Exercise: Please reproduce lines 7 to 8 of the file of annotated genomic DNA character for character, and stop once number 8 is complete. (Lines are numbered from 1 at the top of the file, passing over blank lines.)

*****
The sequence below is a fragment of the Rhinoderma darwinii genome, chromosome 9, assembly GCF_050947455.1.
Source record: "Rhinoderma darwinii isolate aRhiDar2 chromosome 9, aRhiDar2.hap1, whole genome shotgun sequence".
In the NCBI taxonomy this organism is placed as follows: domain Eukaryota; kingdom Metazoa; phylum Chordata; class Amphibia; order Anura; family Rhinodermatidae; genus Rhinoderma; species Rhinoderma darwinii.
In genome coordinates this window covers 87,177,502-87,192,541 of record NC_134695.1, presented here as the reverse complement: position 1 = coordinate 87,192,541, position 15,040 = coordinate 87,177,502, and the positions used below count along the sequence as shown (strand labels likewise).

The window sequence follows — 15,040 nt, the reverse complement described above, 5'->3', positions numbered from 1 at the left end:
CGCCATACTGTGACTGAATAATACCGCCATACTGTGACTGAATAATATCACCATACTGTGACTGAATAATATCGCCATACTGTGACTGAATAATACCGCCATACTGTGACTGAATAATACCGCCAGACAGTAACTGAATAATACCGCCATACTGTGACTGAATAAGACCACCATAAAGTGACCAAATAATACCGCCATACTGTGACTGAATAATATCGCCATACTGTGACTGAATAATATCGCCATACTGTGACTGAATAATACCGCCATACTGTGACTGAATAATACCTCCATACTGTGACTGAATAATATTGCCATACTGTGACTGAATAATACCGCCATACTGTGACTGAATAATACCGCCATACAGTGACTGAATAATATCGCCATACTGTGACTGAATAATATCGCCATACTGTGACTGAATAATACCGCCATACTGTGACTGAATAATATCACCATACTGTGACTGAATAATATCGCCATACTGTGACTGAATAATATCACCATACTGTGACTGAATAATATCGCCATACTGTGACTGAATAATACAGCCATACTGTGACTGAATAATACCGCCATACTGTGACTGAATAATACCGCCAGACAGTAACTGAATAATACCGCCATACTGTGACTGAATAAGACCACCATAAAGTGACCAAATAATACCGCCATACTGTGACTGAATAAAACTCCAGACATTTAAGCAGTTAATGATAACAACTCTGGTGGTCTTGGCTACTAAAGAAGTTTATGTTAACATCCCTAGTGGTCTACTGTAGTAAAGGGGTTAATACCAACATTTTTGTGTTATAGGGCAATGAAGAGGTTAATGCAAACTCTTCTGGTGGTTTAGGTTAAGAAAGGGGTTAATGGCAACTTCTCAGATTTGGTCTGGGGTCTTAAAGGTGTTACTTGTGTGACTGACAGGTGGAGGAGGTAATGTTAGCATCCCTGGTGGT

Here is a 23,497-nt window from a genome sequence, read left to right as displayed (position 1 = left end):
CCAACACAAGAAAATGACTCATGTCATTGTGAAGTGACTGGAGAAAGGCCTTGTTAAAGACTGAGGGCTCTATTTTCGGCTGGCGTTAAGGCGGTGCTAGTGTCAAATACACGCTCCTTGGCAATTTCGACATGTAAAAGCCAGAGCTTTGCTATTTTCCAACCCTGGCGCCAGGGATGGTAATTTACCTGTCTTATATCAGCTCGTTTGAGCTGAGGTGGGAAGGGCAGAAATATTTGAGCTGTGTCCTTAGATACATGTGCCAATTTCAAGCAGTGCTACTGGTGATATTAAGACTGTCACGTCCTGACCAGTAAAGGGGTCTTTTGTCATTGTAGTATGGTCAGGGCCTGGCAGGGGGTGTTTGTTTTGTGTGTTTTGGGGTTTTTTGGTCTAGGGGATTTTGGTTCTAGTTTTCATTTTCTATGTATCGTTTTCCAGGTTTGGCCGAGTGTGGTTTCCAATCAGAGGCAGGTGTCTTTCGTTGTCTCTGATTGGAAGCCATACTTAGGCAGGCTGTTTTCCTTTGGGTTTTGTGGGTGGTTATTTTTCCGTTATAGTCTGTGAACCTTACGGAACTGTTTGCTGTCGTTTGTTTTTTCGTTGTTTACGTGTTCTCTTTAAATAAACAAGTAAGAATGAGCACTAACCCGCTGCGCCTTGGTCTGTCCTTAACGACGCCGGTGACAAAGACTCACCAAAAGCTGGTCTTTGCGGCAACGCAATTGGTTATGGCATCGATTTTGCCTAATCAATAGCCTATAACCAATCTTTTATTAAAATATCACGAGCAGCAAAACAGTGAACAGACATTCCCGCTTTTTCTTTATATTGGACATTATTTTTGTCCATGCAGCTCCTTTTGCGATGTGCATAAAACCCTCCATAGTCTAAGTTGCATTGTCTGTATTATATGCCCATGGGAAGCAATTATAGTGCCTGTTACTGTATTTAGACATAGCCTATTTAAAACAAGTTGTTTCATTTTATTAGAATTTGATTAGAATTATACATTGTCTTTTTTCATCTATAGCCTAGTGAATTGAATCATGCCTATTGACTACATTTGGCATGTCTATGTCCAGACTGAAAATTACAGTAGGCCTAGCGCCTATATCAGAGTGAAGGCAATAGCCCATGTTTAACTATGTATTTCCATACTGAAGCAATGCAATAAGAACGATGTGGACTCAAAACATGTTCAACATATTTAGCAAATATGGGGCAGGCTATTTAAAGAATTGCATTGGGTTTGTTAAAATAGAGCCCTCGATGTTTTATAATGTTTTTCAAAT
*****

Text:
Here is a 23,497-nt window from a genome sequence, read left to right as displayed (position 1 = left end):
CCAACACAAGAAAATGACTCATGTCATTGTGAAGTGACTGGAGAAAGGCCTTGTTAAAGACTGAGGGCTCTATTTTCGGCTGGCGTTAAGGCGGTGCTAGTGTCAAATACACGCTCCTTGGCAATTTCGACATGTAAAAGCCAGAGCTTTGCTATTTTCCAACCCTGGCGCCAGGGATGGTAATTTACCTGTCTTATATCAGCTCGTTTGAGCTGAGGTGGGAAGGGCAGAAATATTTGAGCTGTGTCCTTAGATACATGTGCCAATTTCAAGCAGTGCTACTGGTGATATTAAGACTGTCACGTCCTGACCAGTAAAGGGGTCTTTTGTCATTGTAGTATGGTCAGGGCCTGGCAGGGGGTGTTTGTTTTGTGTGTTTTGGGGTTTTTTGGTCTAGGGGATTTTGGTTCTAGTTTTCATTTTCTATGTATCGTTTTCCAGGTTTGGCCGAGTGTGGTTTCCAATCAGAGGCAGGTGTCTTTCGTTGTCTCTGATTGGAAGCCATACTTAGGCAGGCTGTTTTCCTTTGGGTTTTGTGGGTGGTTATTTTTCCGTTATAGTCTGTGAACCTTACGGAACTGTTTGCTGTCGTTTGTTTTTTCGTTGTTTACGTGTTCTCTTTAAATAAACAAGTAAGAATGAGCACTAACCCGCTGCGCCTTGGTCTGTCCTTAACGACGCCGGTGACAAAGACTCACCAAAAGCTGGTCTTTGCGGCAACGCAATTGGTTATGGCATCGATTTTGCCTAATCAATAGCCTATAACCAATCTTTTATTAAAATATCACGAGCAGCAAAACAGTGAACAGACATTCCCGCTTTTTCTTTATATTGGACATTATTTTTGTCCATGCAGCTCCTTTTGCGATGTGCATAAAACCCTCCATAGTCTAAGTTGCATTGTCTGTATTATATGCCCATGGGAAGCAATTATAGTGCCTGTTACTGTATTTAGACATAGCCTATTTAAAACAAGTTGTTTCATTTTATTAGAATTTGATTAGAATTATACATTGTCTTTTTTCATCTATAGCCTAGTGAATTGAATCATGCCTATTGACTACATTTGGCATGTCTATGTCCAGACTGAAAATTACAGTAGGCCTAGCGCCTATATCAGAGTGAAGGCAATAGCCCATGTTTAACTATGTATTTCCATACTGAAGCAATGCAATAAGAACGATGTGGACTCAAAACATGTTCAACATATTTAGCAAATATGGGGCAGGCTATTTAAAGAATTGCATTGGGTTTGTTAAAATAGAGCCCTCGATGTTTTATAATGTTTTTCAAAT